Anyone that lived through the late 80's/early 90's housing bubble (I did), which is barely a blip on the charts above, knows that it took a full decade to get back to the old prices! An entire decade (no accounting for inflation, just the dollar price)! So yeah, maybe thing have bottomed but I would think a entire 10 year waiting period is a long time to be correct. This is a believable but still very wrong contrarian call. I cannot stress enough that the late 1980's bubble in real estate is dwarfed by the last one. It is the height of contrarianism to think history will change now. Good luck with that!

What is More Important to You: Fairness or Lack of Inconvenience?
I will have a new poll question up (which should garner 2 or 3 votes) which will ask what is more important to you based on an essay at Aleph Blog (via The Reformed Broker).

The presentations key point by my excerpts (but you should read it all!):
Fairness Versus Economics
"...Men/(Women) were created to judge their surroundings and rule it. Man was created on Earth for moral purpose primarily, not for increase in consumption. When ethics are transcendent rather than a question of economic advantage (more is better), men will act against their short term interests to promote the long term good.
This is yet another reason why people don’t necessarily act on average to maximize their short-term pleasure. People will not normally enter into deals that they find morally repugnant even if they would gain from it. Ask a liberal if they would encourage the Nature Conservancy to sell land to Plum Creek Timber, or one of its peers. They will object. Wait, couldn’t they take the proceeds, and buy up more forest elsewhere? Sorry, this is a sine qua non for them. They don’t deal with the enemy.

So the central bank decides to finance a certain financing market in a panic. Fairness asks this: why them, and why not me, or everyone? We don’t care if the economy would supposedly collapse without the aid of the central bank. Things should be fair; if you are offering it to them, you should offer it to me, or everyone, or you should not offer it.The same applies to fiscal policy. Stimulus, should it exist at all, should apply to the broadest category of applicants. Don’t target troubled industries, particularly those whose products are in oversupply. Send the stimulus to average people equitably. Let industries fail, but let consumers choose what they need. Why should we support industries that are not needed by the public?
Forget the political angle and the religious one, it is not the writers point, nor mine in the presentation, just example. Focus on what the questions are. A little more:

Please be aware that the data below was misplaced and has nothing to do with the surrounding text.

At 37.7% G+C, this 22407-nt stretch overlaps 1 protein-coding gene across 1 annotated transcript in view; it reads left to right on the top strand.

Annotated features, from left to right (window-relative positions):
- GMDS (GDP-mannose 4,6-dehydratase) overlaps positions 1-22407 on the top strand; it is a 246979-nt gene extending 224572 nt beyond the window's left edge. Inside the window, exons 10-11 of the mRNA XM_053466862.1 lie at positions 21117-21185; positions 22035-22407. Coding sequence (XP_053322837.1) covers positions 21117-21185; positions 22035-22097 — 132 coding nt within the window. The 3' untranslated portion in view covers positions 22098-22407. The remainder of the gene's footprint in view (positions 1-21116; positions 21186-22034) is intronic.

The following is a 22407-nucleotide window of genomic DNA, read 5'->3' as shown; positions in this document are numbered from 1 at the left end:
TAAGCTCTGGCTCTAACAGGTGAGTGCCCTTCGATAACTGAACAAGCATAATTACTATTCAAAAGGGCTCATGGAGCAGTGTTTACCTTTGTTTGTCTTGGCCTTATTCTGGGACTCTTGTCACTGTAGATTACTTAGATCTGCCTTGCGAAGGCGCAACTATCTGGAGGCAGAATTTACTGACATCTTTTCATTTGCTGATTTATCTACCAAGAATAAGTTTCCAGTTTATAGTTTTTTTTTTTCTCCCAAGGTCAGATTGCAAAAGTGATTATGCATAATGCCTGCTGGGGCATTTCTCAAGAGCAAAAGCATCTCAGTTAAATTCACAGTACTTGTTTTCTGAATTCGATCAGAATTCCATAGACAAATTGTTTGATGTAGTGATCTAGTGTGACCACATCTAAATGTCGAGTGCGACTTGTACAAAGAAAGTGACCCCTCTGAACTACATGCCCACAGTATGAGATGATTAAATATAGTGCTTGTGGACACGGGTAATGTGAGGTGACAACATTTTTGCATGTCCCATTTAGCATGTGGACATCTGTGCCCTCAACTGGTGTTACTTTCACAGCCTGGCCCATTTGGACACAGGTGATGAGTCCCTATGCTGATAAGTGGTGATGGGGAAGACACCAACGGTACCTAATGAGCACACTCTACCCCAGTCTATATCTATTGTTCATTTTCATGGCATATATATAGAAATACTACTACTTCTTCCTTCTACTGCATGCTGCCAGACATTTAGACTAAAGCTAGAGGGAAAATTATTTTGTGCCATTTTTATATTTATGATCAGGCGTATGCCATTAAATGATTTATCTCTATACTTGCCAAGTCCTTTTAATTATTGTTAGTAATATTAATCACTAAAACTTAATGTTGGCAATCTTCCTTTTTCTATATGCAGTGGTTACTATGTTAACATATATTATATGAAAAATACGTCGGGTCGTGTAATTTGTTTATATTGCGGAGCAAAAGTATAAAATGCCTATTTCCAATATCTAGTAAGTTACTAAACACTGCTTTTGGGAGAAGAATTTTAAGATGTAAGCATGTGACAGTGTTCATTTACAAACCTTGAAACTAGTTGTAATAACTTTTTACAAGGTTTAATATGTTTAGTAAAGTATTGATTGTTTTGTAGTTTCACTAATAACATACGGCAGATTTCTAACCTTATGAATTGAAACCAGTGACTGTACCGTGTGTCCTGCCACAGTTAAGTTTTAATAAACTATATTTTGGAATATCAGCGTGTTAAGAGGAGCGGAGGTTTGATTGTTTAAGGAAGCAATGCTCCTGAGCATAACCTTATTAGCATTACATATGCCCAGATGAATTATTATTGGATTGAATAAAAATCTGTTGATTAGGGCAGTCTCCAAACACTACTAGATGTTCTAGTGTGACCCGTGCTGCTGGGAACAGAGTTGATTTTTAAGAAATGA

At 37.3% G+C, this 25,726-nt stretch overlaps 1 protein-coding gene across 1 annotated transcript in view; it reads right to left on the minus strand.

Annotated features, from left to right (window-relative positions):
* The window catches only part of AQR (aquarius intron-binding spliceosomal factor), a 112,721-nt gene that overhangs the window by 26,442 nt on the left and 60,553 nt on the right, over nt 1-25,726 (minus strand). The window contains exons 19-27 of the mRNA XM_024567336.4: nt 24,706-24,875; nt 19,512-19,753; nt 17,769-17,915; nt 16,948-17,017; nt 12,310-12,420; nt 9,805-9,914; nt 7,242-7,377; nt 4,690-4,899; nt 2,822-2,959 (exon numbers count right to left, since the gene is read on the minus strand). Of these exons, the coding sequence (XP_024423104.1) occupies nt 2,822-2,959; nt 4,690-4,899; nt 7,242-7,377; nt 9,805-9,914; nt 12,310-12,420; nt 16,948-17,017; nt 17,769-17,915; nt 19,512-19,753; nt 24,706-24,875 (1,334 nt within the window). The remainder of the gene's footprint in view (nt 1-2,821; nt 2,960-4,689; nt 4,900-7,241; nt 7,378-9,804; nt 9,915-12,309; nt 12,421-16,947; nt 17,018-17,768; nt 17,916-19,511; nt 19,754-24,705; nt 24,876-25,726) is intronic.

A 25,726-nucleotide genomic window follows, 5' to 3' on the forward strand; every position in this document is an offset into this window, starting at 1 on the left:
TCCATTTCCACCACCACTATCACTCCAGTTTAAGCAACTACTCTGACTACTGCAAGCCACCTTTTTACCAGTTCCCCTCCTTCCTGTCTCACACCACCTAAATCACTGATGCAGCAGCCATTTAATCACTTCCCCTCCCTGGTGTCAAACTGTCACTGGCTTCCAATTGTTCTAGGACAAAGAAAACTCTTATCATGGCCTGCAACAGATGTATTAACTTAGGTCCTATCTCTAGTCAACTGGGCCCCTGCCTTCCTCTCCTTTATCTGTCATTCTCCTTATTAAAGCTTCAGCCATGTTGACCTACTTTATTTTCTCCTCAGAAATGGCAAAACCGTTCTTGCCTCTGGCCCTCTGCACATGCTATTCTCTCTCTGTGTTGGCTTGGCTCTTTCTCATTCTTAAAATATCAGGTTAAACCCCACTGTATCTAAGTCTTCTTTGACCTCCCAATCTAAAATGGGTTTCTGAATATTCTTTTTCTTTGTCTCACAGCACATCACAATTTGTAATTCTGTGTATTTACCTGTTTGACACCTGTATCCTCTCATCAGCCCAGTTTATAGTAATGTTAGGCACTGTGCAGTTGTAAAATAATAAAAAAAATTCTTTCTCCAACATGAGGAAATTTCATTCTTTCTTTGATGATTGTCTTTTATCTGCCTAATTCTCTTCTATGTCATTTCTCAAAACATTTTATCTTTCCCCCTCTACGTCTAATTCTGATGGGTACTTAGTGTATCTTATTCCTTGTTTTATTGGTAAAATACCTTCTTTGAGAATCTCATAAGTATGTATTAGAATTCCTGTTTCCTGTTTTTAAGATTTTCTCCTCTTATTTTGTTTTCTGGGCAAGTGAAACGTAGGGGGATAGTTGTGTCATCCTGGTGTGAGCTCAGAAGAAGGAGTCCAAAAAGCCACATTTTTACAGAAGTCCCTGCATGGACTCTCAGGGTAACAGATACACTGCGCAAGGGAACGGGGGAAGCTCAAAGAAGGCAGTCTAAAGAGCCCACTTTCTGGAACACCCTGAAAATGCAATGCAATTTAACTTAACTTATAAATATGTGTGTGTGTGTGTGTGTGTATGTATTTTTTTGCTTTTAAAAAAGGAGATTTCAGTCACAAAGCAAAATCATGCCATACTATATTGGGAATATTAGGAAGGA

"So when I read Daniel Henninger in the Wall Street Journal arguing that average people don’t respect spending beyond the budget of the government, I get it. I GET IT!!! They have an interest in fairness, which stems from their moral sense that we can’t spend beyond our means, printing press or not. Yes, the printing press may print, but it does not create value as much as redistribute value into the hands that the government favors, and the average person suspects they are getting none of it.
They look at it and wonder, Why can’t I do that? Why can’t we all do that? The moral/ethical question pops to the top, regardless of other concerns."
I hate to excerpt such a great piece so much, but you really should take a trip over there for the whole thing. Like now.

Now that you are back, let's get down to it:
There is no reason anyone on the street should not be treated as a huge bank. If I am in financial trouble, why can't the government give me a $2 million dollar loan at 0% up front with me to pay it off as a balloon payment when I die should I save enough? If I am short, why should the taxpayers of that time not pay for it? I supported consumption! I fostered aggregate demand! Where is my cookie? Where is my bride?

This brings me back to a point of contention I had during the big wash out a while ago. While many contrarians were piling in to the banks, Fannie and Freddie, and any insurance company saying the government would not let them fail, they were not contrarian at all to reality, just morality! That craven play was as ugly a thing as I have ever seen and I really could give two chits if you made money for your clients. It was disgusting and paved the way for future policy because you all got lead by your greed to do what the powers that be wanted, sell out. It is what it is. Middle ground is hard to find on that one.

So the question is up tonight, please place a vote as I am interested in seeing what the readers think.

Have a good night.


GawainsGhost said...

Mr. Iacono also had a post on the perils of purchasing a short sale, to which I offered commentary.

It's getting ugly out there, real ugly. Robber lawyers, merciless banks, corrupt politicians. And the entire middle class getting fleeced. The American dream become a nightmare.

My request for Friday Night Entertainment is Lynyrd Skynyrd, "Gimme Three Steps."

EconomicDisconnect said...

Mr. Iacono is very grounded and I like that. Some others are a little too far from the fray. Great to see you my man!

Unknown said...

I don't think the article is correct, in that not everyone prefers fairness over economics. Greed, like Gordon Gekko says, is a central motivator. It's how capitalism works. "Fairness" is a principle for losers. Now while the greedy will get the most and do it counting on everyone else's sense of fairness, eventually, the masses will strike them down when they see their greed is too much. When this keeps occurring, eventually a set or agreed upon rules forms a government that keeps transactions fair without taxing the populace too much. Risk takers in this environment, acting out of greed, will reap the most benefits at times, but they also may suffer the biggest loses. This is a natural leveling. When the government steps in and places their thumb on the scale in an attempt of fairness, they screw with the natural balance (Affordable Housing, Fannie Mae, Freddie Mac, etc). Because of this, they've unbalanced the situation and feel (maybe rightly so) that they've had to step in to prevent a massive collapse cause by their un-natural intervention (placing thumb on scale). My 2 cents.

EconomicDisconnect said...

I would argue that capitalism is based on greed, we all know this, but the rules have to exist and be known. That has not been the case for over two years now.